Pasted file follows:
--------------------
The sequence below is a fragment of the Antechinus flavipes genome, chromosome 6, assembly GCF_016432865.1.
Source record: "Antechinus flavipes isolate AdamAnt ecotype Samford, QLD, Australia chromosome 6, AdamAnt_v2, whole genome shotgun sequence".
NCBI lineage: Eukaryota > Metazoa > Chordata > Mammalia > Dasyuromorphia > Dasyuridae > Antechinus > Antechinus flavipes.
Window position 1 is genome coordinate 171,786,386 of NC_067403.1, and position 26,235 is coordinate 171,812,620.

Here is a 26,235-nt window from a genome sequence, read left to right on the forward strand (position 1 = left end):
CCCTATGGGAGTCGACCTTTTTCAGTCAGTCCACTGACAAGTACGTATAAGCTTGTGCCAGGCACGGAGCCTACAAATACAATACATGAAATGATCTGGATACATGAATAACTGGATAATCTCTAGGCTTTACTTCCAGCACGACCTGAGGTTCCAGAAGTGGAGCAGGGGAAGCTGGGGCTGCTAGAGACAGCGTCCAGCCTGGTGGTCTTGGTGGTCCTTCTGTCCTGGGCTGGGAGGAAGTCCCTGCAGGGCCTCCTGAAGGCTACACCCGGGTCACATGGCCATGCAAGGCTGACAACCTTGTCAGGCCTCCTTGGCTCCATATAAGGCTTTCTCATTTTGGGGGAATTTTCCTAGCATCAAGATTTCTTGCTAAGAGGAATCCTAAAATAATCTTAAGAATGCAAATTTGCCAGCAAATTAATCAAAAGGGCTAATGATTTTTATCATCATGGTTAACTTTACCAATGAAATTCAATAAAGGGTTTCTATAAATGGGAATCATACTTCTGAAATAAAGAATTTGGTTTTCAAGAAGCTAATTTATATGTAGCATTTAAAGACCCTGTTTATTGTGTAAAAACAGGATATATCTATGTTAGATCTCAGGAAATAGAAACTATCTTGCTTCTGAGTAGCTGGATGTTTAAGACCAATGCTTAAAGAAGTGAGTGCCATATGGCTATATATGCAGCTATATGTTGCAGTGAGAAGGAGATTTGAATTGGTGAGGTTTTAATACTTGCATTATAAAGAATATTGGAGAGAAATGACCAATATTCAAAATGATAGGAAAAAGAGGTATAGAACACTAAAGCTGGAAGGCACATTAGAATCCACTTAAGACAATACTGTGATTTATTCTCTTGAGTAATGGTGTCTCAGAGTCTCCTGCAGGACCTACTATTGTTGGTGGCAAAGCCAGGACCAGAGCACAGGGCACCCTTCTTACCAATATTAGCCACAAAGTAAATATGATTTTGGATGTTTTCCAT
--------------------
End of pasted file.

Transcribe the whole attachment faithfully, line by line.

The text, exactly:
The sequence below is a fragment of the Antechinus flavipes genome, chromosome 6, assembly GCF_016432865.1.
Source record: "Antechinus flavipes isolate AdamAnt ecotype Samford, QLD, Australia chromosome 6, AdamAnt_v2, whole genome shotgun sequence".
NCBI lineage: Eukaryota > Metazoa > Chordata > Mammalia > Dasyuromorphia > Dasyuridae > Antechinus > Antechinus flavipes.
Window position 1 is genome coordinate 171,786,386 of NC_067403.1, and position 26,235 is coordinate 171,812,620.

Here is a 26,235-nt window from a genome sequence, read left to right on the forward strand (position 1 = left end):
CCCTATGGGAGTCGACCTTTTTCAGTCAGTCCACTGACAAGTACGTATAAGCTTGTGCCAGGCACGGAGCCTACAAATACAATACATGAAATGATCTGGATACATGAATAACTGGATAATCTCTAGGCTTTACTTCCAGCACGACCTGAGGTTCCAGAAGTGGAGCAGGGGAAGCTGGGGCTGCTAGAGACAGCGTCCAGCCTGGTGGTCTTGGTGGTCCTTCTGTCCTGGGCTGGGAGGAAGTCCCTGCAGGGCCTCCTGAAGGCTACACCCGGGTCACATGGCCATGCAAGGCTGACAACCTTGTCAGGCCTCCTTGGCTCCATATAAGGCTTTCTCATTTTGGGGGAATTTTCCTAGCATCAAGATTTCTTGCTAAGAGGAATCCTAAAATAATCTTAAGAATGCAAATTTGCCAGCAAATTAATCAAAAGGGCTAATGATTTTTATCATCATGGTTAACTTTACCAATGAAATTCAATAAAGGGTTTCTATAAATGGGAATCATACTTCTGAAATAAAGAATTTGGTTTTCAAGAAGCTAATTTATATGTAGCATTTAAAGACCCTGTTTATTGTGTAAAAACAGGATATATCTATGTTAGATCTCAGGAAATAGAAACTATCTTGCTTCTGAGTAGCTGGATGTTTAAGACCAATGCTTAAAGAAGTGAGTGCCATATGGCTATATATGCAGCTATATGTTGCAGTGAGAAGGAGATTTGAATTGGTGAGGTTTTAATACTTGCATTATAAAGAATATTGGAGAGAAATGACCAATATTCAAAATGATAGGAAAAAGAGGTATAGAACACTAAAGCTGGAAGGCACATTAGAATCCACTTAAGACAATACTGTGATTTATTCTCTTGAGTAATGGTGTCTCAGAGTCTCCTGCAGGACCTACTATTGTTGGTGGCAAAGCCAGGACCAGAGCACAGGGCACCCTTCTTACCAATATTAGCCACAAAGTAAATATGATTTTGGATGTTTTCCAT